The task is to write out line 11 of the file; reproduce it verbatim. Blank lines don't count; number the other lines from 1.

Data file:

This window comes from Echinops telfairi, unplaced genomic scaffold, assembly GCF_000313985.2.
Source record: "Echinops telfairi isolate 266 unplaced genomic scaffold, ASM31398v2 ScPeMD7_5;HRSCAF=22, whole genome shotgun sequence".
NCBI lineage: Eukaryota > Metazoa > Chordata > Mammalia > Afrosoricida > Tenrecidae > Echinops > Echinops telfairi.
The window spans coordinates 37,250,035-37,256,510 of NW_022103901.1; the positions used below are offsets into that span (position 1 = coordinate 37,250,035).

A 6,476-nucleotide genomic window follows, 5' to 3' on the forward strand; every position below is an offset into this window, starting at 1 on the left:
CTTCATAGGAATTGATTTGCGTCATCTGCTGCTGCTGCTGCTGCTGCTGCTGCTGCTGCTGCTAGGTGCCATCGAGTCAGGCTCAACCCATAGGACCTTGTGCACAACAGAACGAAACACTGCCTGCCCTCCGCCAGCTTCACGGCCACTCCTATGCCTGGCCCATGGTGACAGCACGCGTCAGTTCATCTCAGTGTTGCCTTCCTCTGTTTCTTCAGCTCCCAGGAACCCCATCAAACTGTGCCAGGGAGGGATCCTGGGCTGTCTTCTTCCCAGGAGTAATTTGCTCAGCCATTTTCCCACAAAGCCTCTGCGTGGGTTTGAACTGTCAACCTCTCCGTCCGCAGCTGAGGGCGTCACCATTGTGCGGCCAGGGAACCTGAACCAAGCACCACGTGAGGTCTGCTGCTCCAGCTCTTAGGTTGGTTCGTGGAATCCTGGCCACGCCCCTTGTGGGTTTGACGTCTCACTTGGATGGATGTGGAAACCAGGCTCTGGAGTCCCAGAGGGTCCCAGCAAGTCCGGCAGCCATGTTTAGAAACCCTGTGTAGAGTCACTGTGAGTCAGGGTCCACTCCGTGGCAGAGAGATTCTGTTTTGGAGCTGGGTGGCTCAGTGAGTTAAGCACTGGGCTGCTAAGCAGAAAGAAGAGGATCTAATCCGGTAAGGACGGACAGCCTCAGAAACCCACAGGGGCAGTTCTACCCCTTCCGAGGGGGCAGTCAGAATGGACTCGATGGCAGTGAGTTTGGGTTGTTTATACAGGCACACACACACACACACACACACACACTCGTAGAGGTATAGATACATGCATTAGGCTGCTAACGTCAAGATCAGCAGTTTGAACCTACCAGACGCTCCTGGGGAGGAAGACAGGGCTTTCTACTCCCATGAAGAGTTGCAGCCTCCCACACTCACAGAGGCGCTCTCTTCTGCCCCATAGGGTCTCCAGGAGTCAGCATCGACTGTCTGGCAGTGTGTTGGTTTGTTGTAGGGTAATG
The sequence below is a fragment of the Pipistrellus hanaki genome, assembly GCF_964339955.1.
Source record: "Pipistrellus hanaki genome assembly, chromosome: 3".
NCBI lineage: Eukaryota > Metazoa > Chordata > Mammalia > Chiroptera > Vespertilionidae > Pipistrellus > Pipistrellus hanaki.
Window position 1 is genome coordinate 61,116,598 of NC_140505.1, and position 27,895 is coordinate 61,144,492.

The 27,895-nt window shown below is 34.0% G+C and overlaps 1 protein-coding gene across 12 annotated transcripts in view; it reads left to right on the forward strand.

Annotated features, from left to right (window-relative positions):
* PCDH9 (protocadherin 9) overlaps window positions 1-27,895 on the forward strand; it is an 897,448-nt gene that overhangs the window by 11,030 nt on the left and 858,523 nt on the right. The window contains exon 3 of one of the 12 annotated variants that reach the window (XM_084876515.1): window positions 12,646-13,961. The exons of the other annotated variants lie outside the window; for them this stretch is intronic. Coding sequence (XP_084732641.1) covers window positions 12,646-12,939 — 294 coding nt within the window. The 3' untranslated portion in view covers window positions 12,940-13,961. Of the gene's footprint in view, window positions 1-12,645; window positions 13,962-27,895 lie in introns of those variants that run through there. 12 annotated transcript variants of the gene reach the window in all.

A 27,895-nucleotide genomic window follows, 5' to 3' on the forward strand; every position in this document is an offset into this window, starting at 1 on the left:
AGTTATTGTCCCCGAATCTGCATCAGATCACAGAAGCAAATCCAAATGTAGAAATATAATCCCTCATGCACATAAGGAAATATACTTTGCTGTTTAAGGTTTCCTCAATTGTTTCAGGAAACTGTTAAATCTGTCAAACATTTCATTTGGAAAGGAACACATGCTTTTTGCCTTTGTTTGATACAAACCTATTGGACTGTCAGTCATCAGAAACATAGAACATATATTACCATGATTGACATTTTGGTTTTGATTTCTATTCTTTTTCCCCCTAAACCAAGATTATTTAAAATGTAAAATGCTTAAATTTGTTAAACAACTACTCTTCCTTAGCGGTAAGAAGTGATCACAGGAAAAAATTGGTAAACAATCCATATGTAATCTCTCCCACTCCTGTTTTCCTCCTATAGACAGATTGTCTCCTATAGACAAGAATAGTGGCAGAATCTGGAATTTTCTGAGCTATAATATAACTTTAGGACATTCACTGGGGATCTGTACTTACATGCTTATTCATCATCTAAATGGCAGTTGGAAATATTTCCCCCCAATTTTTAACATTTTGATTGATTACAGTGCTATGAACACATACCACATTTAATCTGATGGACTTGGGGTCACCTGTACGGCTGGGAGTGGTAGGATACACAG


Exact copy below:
The 27,895-nt window shown below is 34.0% G+C and overlaps 1 protein-coding gene across 12 annotated transcripts in view; it reads left to right on the forward strand.